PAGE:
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Mixed or average reviews - based on 17 Critics What's this?

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5.6

Mixed or average reviews- based on 8 Ratings

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  • Starring: , ,
  • Summary: Matt Dillon and Gary Sinise play brothers Dova and Milo ... a couple of small-time crooks suddenly in way over their heads. When a holdup goes terribly wrong, the robbers flee to a local bar, desperately taking everyone inside hostage. With nowhere to run and time running out, it's a deadlyMatt Dillon and Gary Sinise play brothers Dova and Milo ... a couple of small-time crooks suddenly in way over their heads. When a holdup goes terribly wrong, the robbers flee to a local bar, desperately taking everyone inside hostage. With nowhere to run and time running out, it's a deadly situation where every second counts! (Buena Vista) Collapse
Score distribution:
  1. Positive: 4 out of 17
  2. Negative: 3 out of 17
  1. 75
    A cagey, claustrophobic noir thriller highlighted by a few clever plot twists, some nicely- honed dialogue, and a half-dozen top-notch performances.
  2. Reviewed by: Christopher Null
    67
    Spacey makes interesting work out of an otherwise overdone situation.
  3. Reviewed by: Kim Newman
    60
    The tension revs along nicely and - if you're not heisted out already - there's some suspense to be had.
  4. Reviewed by: Gary Kamiya
    50
    Could have been a decent psychological portrait; it ends up being a fairly weak thriller.
  5. A workmanlike effort. It's not startling and it's not incompetent.
  6. With its jazzy saxophone noodlings during the opening credits and its bruised black-and-blue look, it's so quaintly and conventionally pulp that you feel like filing a report with the cliché police.
  7. A glob of comedy, drama, action and suspense.

See all 17 Critic Reviews

Score distribution:
  1. Positive: 1 out of 2
  2. Negative: 0 out of 2
  1. Aug 5, 2012
    4
    by Dane Youssef

    A gang of crooks. The perfect plan. It all goes wrong. They're in trouble. The police are outside. They're cornered. What
    by Dane Youssef

    A gang of crooks. The perfect plan. It all goes wrong. They're in trouble. The police are outside. They're cornered. What are they gonna do now? Sound familiar? The movie seems like it's trying to be a combination of the acting workshop, the "indie" film and the theater. It's the kind of things that actors love--it's kind of like a workshop or a play because it mostly consists of tight focusing on the actors acting... acting angry, tense, scared, conversing, scheming, planning--giving the performers a lot of free range to really ham it all up.
    A trio of crooks, one leader, one goon, one brother, come up with a big heist scheme... and a monkey wrench is thrown into the works.

    The dialouge is obviously trying to go for a David Mamet approach and it's as profane, but never as realistic or as insightful.

    The movie feels like too much of what it really is... a really low-budget movie with an actor behind the camera for the first time directing other actors from a script that's "not bad, but needs a few more re-writes." Spacey shows he's not a terrible director, but he lacks a sort of feel for "shaping a movie" and it feels like he's just filming actors act. These actors are all talented and could work with the material, but they all feel out of place. As I said before, the movie really suffers from miscasting. I don't mean that the wrong actors were cast. I think they found just the right cast, but placed them in all the wrong roles. I think switching some of the roles would've helped immensely. Having veteran mob actor Joe Mantagna play the leader of the pack, Gary Sinese as the angry police lieutenant outside on his bullhorn giving orders and barking at his troops, keeping Fischter in his "bloodthirsty goon" part and Matt Dillion as the sacrificial lamb. That would have been a big improvement.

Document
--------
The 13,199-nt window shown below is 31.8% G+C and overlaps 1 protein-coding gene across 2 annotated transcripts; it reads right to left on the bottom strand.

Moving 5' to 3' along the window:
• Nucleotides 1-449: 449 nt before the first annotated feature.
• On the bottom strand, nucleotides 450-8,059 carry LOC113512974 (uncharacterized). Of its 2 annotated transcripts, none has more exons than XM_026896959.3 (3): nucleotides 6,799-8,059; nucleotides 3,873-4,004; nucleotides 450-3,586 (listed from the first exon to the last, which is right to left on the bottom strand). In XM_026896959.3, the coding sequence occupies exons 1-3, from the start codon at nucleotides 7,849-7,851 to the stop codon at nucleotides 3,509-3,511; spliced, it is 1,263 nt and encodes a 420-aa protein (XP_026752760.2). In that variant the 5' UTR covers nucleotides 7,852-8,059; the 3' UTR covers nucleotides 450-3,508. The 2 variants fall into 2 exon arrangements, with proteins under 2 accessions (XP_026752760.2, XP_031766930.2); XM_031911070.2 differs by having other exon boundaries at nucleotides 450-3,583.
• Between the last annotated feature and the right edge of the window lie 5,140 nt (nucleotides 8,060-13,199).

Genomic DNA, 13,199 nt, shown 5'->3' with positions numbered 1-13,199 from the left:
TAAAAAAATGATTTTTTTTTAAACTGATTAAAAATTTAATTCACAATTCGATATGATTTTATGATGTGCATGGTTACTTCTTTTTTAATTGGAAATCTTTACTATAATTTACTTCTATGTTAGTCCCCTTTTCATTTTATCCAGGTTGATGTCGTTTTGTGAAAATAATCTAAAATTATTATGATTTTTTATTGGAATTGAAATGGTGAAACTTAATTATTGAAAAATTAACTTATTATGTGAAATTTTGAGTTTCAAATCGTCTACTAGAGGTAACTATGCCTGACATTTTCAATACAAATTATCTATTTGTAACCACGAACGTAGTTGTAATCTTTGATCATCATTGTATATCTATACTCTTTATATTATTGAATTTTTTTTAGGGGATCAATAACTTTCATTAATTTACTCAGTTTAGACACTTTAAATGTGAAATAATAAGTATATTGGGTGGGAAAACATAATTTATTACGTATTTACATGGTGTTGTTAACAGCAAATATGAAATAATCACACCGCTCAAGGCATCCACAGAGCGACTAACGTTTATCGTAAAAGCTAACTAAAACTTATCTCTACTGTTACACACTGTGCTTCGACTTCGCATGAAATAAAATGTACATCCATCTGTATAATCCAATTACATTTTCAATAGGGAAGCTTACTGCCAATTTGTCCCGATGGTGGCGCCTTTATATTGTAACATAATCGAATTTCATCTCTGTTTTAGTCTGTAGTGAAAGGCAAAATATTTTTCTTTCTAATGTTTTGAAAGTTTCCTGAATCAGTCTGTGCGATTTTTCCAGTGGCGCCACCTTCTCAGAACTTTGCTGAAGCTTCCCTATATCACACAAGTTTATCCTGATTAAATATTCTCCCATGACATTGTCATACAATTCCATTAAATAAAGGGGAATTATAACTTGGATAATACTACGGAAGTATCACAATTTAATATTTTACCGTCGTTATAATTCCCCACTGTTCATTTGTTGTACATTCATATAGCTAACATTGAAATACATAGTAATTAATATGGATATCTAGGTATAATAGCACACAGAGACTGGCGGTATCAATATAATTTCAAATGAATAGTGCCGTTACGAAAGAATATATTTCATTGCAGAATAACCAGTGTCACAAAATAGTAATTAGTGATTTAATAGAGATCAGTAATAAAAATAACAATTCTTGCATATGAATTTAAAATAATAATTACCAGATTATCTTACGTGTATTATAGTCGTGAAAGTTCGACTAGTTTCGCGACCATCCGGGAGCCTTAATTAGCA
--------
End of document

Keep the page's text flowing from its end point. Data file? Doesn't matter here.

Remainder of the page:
When some actors direct, it works. They can even win Oscars for it. But a lot of the time, when actors direct, they have a tendency to just focus on the performances. Just shoot the actors acting. Sometimes it works... but they need a good showcase for it. An excuse for it. Hostage situations are all pretty much the same in real life just like coming-of-age stories so it's only natural that movies about them will go from point A to point B as well.

    There are a few really great entries into this genre.' Spacey himself appeared in a similar movie about hostage situations: "The Negotiator."

    Still, it does have a few nice moments and personal touches, but in the end, it's instantly forgettable and the kind of movie that would play best on regular TV. It's just not worth going out of your way to see.

    I give a 3 out of 10. I did notice his next job behind the camera "Beyond The Sea" was a much better effort. Hmmm... maybe it is true. You need to fail before you can succeed.

    --One Badass Alabaster Crocodile, Dane Youssef
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